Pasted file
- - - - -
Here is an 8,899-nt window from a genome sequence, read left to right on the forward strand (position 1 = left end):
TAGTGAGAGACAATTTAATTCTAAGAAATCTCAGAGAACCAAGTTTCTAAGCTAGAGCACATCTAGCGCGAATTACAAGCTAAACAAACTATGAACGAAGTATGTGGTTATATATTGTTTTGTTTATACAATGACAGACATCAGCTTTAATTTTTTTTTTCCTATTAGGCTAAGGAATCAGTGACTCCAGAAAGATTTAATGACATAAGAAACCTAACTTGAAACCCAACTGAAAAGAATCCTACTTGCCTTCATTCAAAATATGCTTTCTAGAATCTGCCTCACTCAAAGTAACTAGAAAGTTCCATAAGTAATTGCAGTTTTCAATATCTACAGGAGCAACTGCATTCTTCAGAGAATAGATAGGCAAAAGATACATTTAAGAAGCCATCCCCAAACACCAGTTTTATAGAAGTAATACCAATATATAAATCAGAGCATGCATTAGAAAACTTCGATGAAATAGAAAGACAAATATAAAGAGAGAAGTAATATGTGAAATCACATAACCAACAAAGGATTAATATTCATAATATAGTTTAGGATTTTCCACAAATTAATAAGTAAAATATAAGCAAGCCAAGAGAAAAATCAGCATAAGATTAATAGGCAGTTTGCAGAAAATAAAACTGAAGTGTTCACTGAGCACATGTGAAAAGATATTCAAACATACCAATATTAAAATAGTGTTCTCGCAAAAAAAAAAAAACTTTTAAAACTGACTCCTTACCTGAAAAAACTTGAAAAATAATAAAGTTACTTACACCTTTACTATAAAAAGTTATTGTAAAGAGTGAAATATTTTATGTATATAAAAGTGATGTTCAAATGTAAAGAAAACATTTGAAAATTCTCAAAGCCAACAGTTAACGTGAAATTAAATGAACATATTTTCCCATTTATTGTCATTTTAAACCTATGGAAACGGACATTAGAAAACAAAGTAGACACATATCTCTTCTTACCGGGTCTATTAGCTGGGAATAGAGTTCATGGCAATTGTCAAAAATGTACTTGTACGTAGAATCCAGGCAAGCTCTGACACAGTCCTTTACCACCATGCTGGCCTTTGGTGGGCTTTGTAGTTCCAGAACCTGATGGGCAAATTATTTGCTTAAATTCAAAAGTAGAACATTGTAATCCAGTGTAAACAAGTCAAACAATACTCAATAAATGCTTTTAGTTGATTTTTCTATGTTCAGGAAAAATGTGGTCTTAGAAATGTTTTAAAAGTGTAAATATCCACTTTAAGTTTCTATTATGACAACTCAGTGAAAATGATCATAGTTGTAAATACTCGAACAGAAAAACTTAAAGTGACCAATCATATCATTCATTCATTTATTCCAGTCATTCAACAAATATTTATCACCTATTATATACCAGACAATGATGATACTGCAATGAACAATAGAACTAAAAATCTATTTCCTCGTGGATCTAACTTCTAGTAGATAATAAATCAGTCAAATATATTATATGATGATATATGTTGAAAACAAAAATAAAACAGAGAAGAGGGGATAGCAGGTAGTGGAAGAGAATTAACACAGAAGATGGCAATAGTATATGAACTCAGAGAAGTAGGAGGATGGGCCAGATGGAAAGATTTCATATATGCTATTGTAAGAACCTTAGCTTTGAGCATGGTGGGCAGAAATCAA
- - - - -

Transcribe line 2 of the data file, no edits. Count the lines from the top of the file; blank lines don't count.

TAGTGAGAGACAATTTAATTCTAAGAAATCTCAGAGAACCAAGTTTCTAAGCTAGAGCACATCTAGCGCGAATTACAAGCTAAACAAACTATGAACGAAGTATGTGGTTATATATTGTTTTGTTTATACAATGACAGACATCAGCTTTAATTTTTTTTTTCCTATTAGGCTAAGGAATCAGTGACTCCAGAAAGATTTAATGACATAAGAAACCTAACTTGAAACCCAACTGAAAAGAATCCTACTTGCCTTCATTCAAAATATGCTTTCTAGAATCTGCCTCACTCAAAGTAACTAGAAAGTTCCATAAGTAATTGCAGTTTTCAATATCTACAGGAGCAACTGCATTCTTCAGAGAATAGATAGGCAAAAGATACATTTAAGAAGCCATCCCCAAACACCAGTTTTATAGAAGTAATACCAATATATAAATCAGAGCATGCATTAGAAAACTTCGATGAAATAGAAAGACAAATATAAAGAGAGAAGTAATATGTGAAATCACATAACCAACAAAGGATTAATATTCATAATATAGTTTAGGATTTTCCACAAATTAATAAGTAAAATATAAGCAAGCCAAGAGAAAAATCAGCATAAGATTAATAGGCAGTTTGCAGAAAATAAAACTGAAGTGTTCACTGAGCACATGTGAAAAGATATTCAAACATACCAATATTAAAATAGTGTTCTCGCAAAAAAAAAAAAACTTTTAAAACTGACTCCTTACCTGAAAAAACTTGAAAAATAATAAAGTTACTTACACCTTTACTATAAAAAGTTATTGTAAAGAGTGAAATATTTTATGTATATAAAAGTGATGTTCAAATGTAAAGAAAACATTTGAAAATTCTCAAAGCCAACAGTTAACGTGAAATTAAATGAACATATTTTCCCATTTATTGTCATTTTAAACCTATGGAAACGGACATTAGAAAACAAAGTAGACACATATCTCTTCTTACCGGGTCTATTAGCTGGGAATAGAGTTCATGGCAATTGTCAAAAATGTACTTGTACGTAGAATCCAGGCAAGCTCTGACACAGTCCTTTACCACCATGCTGGCCTTTGGTGGGCTTTGTAGTTCCAGAACCTGATGGGCAAATTATTTGCTTAAATTCAAAAGTAGAACATTGTAATCCAGTGTAAACAAGTCAAACAATACTCAATAAATGCTTTTAGTTGATTTTTCTATGTTCAGGAAAAATGTGGTCTTAGAAATGTTTTAAAAGTGTAAATATCCACTTTAAGTTTCTATTATGACAACTCAGTGAAAATGATCATAGTTGTAAATACTCGAACAGAAAAACTTAAAGTGACCAATCATATCATTCATTCATTTATTCCAGTCATTCAACAAATATTTATCACCTATTATATACCAGACAATGATGATACTGCAATGAACAATAGAACTAAAAATCTATTTCCTCGTGGATCTAACTTCTAGTAGATAATAAATCAGTCAAATATATTATATGATGATATATGTTGAAAACAAAAATAAAACAGAGAAGAGGGGATAGCAGGTAGTGGAAGAGAATTAACACAGAAGATGGCAATAGTATATGAACTCAGAGAAGTAGGAGGATGGGCCAGATGGAAAGATTTCATATATGCTATTGTAAGAACCTTAGCTTTGAGCATGGTGGGCAGAAATCAA